RWBNL

Due to the changing climate, it is not necessarily raining more, but heavier in short periods. Showers with an intensity of 40mm of precipitation per hour are no longer exceptional and are increasingly common. The graph below shows that this picture has changed, with a peak of 76mm per hour in 2011. Terms such as repetition time will be discussed later. When we consider that the average sewer in the Netherlands has a capacity to process 20mm of water per hour, the problem is clear. The sewers are overloaded by the heavy rain, where a logical solution would be to relieve the sewer by infiltrating the soil or rainwater infiltration. Rainwater infiltration means that the rainwater (rainwater) that falls is absorbed by the soil. A fairly logical principle, but due to buildings and pavements, the rainwater can in many cases not enter the ground because it is paved by, for example, roads, roofs or terraces. Rainwater that falls on roofs is traditionally offered to the sewer via the rainwater drainage. Water that falls on the public road flows into the sewer via wells (street gullies). Water that falls on a terrace can also drain into the sewer through a gutter or one chooses, for example, to let the terrace run down to an alley where the water still reaches the sewer. In any case, in many cases it does not end up on land where it can infiltrate locally and the soil collapses, which is actually the natural way.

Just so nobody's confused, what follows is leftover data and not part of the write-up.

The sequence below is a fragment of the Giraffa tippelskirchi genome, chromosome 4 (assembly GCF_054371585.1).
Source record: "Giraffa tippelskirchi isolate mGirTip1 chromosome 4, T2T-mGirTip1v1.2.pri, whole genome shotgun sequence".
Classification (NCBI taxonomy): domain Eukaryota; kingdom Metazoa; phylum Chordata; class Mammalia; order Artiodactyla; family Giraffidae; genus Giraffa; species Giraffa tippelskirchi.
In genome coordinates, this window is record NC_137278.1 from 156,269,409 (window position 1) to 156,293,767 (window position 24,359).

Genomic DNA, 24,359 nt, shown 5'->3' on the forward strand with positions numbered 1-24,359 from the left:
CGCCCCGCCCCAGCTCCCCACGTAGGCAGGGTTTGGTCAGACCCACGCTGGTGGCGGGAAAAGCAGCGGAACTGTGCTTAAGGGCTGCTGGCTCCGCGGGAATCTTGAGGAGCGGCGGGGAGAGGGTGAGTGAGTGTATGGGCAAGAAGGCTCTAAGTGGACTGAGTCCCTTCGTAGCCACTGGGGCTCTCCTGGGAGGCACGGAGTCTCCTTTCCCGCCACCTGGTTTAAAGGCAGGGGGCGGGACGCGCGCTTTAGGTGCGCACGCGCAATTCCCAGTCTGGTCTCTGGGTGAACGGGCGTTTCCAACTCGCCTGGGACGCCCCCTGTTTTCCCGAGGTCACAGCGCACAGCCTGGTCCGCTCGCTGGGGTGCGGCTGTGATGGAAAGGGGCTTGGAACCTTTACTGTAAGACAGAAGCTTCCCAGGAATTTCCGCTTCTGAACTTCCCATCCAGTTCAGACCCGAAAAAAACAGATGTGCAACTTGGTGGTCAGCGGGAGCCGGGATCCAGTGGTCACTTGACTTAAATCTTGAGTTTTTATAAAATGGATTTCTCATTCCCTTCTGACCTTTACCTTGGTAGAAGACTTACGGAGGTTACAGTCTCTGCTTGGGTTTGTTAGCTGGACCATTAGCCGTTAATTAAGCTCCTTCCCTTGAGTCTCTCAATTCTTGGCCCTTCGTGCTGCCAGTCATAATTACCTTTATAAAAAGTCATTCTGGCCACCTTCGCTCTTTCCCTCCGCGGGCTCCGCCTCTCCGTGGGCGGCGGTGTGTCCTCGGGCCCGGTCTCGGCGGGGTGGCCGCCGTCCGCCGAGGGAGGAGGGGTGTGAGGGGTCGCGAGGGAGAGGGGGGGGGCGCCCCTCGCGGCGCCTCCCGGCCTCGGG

Bufferen en drainage

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